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1.  Impact of Mycobacterium tuberculosis RD1-locus on human primary dendritic cell immune functions 
Scientific Reports  2015;5:17078.
Modern strategies to develop vaccines against Mycobacterium tuberculosis (Mtb) aim to improve the current Bacillus Calmette-Guerin (BCG) vaccine or to attenuate the virulence of Mtb vaccine candidates. In the present study, the impact of wild type or mutated region of difference 1 (RD1) variants on the immunogenicity of Mtb and BCG recombinants was investigated in human primary dendritic cells (DC). A comparative analysis of transcriptome, signalling pathway activation, maturation, apoptosis, cytokine production and capacity to promote Th1 responses demonstrated that DC sense quantitative and qualitative differences in the expression of RD1-encoded factors—ESAT6 and CFP10—within BCG or Mtb backgrounds. Expansion of IFN-γ producing T cells was promoted by BCG::RD1-challenged DC, as compared to their BCG-infected counterparts. Although Mtb recombinants acted as a strong Th-1 promoting stimulus, even with RD1 deletion, the attenuated Mtb strain carrying a C-terminus truncated ESAT-6 elicited a robust Th1 promoting phenotype in DC. Collectively, these studies indicate a necessary but not sufficient role for the RD1 locus in promoting DC immune-regulatory functions. Additional mycobacterial factors are likely required to endow DC with a high Th1 polarizing capacity, a desirable attribute for a successful control of Mtb infection.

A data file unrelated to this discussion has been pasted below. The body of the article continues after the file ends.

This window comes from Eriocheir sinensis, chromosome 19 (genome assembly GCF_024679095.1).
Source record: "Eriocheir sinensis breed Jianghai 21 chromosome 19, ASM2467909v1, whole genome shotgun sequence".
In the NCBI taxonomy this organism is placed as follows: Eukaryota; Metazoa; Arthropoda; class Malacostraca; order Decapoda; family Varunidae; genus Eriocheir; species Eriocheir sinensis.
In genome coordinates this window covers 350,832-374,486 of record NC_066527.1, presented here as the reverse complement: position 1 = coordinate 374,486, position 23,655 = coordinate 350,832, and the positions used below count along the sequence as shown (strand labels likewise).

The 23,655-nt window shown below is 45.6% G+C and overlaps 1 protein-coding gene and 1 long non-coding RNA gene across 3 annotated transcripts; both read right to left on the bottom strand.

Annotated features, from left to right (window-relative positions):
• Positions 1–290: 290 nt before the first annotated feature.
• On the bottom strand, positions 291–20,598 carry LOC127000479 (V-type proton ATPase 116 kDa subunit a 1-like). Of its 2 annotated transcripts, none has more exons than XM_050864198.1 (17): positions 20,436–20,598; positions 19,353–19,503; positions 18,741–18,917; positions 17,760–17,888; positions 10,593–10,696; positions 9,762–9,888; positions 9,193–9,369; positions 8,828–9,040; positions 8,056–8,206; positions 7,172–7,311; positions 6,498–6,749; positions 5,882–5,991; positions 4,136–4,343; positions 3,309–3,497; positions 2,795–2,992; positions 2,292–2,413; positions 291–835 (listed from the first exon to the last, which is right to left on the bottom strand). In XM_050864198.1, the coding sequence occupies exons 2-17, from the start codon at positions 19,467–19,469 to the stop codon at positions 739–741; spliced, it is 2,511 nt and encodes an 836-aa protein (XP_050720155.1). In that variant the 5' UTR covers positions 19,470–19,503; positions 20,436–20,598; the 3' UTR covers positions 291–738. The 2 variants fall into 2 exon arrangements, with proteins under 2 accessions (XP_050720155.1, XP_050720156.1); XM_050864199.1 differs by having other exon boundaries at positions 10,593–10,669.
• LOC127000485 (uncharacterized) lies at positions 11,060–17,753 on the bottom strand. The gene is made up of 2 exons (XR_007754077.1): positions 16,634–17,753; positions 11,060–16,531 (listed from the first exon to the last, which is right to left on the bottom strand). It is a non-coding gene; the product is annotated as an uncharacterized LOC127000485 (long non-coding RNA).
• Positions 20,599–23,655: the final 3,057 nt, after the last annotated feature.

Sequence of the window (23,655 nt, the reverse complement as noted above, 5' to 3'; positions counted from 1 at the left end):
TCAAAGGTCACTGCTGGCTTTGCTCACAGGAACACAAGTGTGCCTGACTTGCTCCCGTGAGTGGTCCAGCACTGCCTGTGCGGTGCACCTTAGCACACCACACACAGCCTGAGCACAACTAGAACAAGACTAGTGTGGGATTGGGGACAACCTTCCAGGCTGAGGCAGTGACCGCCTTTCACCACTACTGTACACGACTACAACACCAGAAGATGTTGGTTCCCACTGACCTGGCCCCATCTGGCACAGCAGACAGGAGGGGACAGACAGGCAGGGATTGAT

PMCID: PMC4658526  PMID: 26602835
2.  The transcriptional repressor BLIMP1 curbs host-defenses by suppressing expression of the chemokine CCL8 
The transcriptional repressor BLIMP1 is a master regulator of B and T cell differentiation. To examine the role of BLIMP1 in innate immunity we used a conditional knockout (CKO) of Blimp1 in myeloid cells and found that Blimp1 CKO mice were protected from lethal infection induced by Listeria monocytogenes. Transcriptome analysis of Blimp1 CKO macrophages identified the murine chemokine (C-C motif) ligand 8, CCL8 as a direct target of Blimp1-mediated transcriptional repression in these cells. BLIMP1-deficient macrophages expressed elevated levels of Ccl8 and consequently Blimp1 CKO mice had higher levels of circulating CCL8 resulting in increased neutrophils in the peripheral blood, promoting a more aggressive anti-bacterial response. Mice lacking the Ccl8 gene were more susceptible to L. monocytogenes infection than wild type mice. While CCL8 failed to recruit neutrophils directly, it was chemotactic for γ/δ T cells and CCL8-responsive γ/δ T cells were enriched for IL-17F. Finally, CCL8-mediated enhanced clearance of L. monocytogenes was dependent on γ/δ T cells. Collectively, these data reveal an important role for BLIMP1 in modulating host-defenses by suppressing expression of the chemokine CCL8.
PMCID: PMC3943885  PMID: 24477914
3.  Increased CD8+ T Cell Response to Epstein-Barr Virus Lytic Antigens in the Active Phase of Multiple Sclerosis 
PLoS Pathogens  2013;9(4):e1003220.